Wednesday, April 7, 2010

Back to Los Angeles

No access to the Internet this morning. Ellie and I vacated our small house in Los Angeles last night, to make room for the family; our kind neighbors, currently out of town, agreed to let us use a bedroom in their house, and they have suspended wi-fi service in their absence. I’m reduced to writing my blog entry as a Word document, to be transcribed later when we get back to our own territory. Oh, the woe of it all!

Actually, the big woe this morning is the cold that has been threatening Ellie for the past few days, but which seems to have come into full bloom during the night. She is now resting in her (strange) bed with her (familiar) cup of tea, and I’ll be taking on the difficult task of getting her to rest in the course of the day. The family have their own plans for the day. Sensibly, they pre-booked tickets for the Universal City extravaganza from London—the kind that allow them, supposedly, to get into fast-tracked lines so that they don’t spend their entire day waiting in those dreadful long queues. The storm of energy will be gathering shortly across the street, so it’s definitely a good thing for Ellie to be sheltered from it this morning.

Yesterday was spent almost entirely on the freeways—from Joshua Tree to Laguna Beach to pick up George from his dog-sitter, our good friend Lisa, who takes such good care of him while we are gone; then back on the freeway for the trip back north to Los Angeles. It’s a trip that normally takes us an hour door-to-door, if we pick our time; but yesterday it took nearly twice that time, with an accident that delayed us on Interstate 5 north, resulting in traffic that hardly moved for miles on end.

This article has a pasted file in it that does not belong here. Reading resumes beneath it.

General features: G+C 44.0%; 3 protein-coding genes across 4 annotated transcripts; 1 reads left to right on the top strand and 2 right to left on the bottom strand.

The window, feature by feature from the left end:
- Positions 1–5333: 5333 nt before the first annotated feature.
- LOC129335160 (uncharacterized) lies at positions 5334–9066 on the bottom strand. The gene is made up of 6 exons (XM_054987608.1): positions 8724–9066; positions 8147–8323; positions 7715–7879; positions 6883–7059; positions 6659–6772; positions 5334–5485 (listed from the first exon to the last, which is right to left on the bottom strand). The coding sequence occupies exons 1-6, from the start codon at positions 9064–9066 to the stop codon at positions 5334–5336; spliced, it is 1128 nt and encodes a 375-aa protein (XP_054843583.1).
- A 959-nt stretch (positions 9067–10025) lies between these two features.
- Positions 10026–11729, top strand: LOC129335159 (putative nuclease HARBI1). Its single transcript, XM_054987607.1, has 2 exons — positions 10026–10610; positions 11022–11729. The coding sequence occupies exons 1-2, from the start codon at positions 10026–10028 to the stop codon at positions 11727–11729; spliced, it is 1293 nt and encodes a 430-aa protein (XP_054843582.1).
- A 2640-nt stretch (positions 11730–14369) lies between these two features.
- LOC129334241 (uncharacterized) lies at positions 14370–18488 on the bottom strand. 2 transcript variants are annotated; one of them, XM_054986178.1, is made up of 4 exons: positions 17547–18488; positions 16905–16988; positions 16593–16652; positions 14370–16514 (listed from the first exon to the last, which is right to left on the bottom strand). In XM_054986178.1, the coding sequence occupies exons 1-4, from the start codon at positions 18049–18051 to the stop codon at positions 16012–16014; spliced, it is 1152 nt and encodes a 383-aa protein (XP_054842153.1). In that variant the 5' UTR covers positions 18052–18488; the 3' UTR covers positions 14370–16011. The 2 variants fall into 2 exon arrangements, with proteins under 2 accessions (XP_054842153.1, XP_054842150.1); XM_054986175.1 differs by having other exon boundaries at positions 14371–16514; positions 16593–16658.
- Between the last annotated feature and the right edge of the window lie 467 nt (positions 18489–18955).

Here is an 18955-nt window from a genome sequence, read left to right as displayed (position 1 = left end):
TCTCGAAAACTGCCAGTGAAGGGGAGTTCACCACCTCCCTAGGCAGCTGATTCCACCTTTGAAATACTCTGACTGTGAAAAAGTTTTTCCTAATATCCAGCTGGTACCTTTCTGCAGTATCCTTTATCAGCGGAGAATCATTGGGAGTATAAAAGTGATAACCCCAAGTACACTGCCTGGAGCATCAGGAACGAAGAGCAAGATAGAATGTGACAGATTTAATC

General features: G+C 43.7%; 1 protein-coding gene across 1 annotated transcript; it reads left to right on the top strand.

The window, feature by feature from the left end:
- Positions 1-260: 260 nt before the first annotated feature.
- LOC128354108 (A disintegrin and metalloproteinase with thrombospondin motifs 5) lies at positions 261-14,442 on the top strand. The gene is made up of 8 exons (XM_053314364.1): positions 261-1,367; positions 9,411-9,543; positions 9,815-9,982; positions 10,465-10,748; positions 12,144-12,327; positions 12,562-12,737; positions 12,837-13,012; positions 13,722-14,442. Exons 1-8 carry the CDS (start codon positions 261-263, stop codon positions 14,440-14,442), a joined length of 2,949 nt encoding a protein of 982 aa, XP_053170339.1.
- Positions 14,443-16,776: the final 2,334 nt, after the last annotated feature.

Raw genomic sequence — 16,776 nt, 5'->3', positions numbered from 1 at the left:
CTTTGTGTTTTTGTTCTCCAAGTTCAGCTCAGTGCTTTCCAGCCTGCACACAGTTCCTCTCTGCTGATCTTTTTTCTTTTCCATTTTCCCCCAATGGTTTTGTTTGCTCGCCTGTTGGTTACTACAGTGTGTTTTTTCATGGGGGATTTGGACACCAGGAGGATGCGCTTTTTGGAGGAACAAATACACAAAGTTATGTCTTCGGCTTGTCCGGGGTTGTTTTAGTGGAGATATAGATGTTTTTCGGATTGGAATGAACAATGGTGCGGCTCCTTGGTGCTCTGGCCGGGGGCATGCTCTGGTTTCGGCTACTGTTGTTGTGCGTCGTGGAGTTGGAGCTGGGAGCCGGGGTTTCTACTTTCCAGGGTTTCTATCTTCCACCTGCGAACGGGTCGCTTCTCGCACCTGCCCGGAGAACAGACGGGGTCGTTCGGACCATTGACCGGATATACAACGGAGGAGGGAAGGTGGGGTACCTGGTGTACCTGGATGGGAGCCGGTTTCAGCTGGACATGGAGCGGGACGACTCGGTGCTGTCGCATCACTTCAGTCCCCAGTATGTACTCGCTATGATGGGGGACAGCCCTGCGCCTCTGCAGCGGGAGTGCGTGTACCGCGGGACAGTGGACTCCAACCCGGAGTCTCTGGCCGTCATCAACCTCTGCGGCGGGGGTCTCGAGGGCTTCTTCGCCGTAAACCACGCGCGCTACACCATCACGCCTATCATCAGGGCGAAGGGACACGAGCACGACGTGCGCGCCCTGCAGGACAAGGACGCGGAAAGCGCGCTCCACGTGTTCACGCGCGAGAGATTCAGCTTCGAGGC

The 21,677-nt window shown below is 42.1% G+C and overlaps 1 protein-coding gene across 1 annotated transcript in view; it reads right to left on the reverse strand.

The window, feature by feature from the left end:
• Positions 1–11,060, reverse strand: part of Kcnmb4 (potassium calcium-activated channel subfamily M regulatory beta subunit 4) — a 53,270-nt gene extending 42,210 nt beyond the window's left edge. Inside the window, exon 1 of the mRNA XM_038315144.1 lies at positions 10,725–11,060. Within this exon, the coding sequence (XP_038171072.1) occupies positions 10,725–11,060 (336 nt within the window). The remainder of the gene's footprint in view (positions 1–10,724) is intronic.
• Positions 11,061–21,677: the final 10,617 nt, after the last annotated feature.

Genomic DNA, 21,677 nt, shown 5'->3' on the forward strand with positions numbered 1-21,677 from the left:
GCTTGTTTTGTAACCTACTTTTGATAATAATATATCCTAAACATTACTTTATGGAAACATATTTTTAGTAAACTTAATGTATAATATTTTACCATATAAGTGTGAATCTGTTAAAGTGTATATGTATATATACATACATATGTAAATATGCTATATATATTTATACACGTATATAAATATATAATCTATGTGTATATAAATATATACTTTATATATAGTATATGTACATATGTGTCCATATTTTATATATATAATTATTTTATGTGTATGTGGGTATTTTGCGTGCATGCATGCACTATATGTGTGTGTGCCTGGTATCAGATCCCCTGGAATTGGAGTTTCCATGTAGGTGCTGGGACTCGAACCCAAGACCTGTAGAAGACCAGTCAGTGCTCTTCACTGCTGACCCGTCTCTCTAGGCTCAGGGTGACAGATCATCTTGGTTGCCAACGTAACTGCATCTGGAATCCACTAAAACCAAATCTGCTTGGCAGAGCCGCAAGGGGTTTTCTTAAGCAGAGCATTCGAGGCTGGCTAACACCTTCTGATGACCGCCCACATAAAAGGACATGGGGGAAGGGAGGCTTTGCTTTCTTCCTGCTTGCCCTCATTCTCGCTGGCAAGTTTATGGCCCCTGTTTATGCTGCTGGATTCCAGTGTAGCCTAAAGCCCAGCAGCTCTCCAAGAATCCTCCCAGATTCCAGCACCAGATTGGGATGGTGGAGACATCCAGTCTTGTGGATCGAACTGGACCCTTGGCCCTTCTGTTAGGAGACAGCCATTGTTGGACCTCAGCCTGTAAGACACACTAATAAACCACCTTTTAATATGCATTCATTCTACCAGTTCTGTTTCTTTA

I am not good in such a circumstance, I admit it. All the good stuff learned from the Buddhist teachings and from meditation goes right out the window when I’m stuck in traffic. I tell myself (and Ellie reminds me, annoyingly) that there’s nothing I can do about it; I remind myself (and Ellie reminds me, annoyingly) to breathe. It does no good. It’s like watching Sarah Palin on the television news: I can’t help it, my blood boils. I watch, helpless, as my mind surrenders first to anger, then to rage. At such moments, I’m close to understanding those Tea-Partiers, who seem to have sacrificed even obvious self-interest, let alone reason and common sense, to a visceral feeling of victimization and self-pity.

Traffic notwithstanding, we arrived back home in time to get an unusual amount of clobber from the car, unpack, and sort through the piles of mail, even to take a relaxing sauna and a shower before preparing for the arrival of the family via a separate, and slower route from Joshua Tree. Amazing how small the house does seem when its population expands from two to seven! With the inflatable double futon that we use for guests at the beach, we managed to convert the downstairs into sleeping room enough for all five of them—but, with their large suitcases opened out to serve as drawer space, with remarkably little floor area left over for navigation. A good thing we have a bed to sleep in across the street.

We put together an easy supper of leftovers—soup, various meats and cheeses, bread and crackers—and settled down to watch the Nova special on the development of telescopes over the centuries and the increasingly spectacular views of the universe they afford. Before it finished, though, everyone was tired, so we left the end of the program to record and crept off to bed…

1 comment:

mandt said...

We watched the NOVA special too!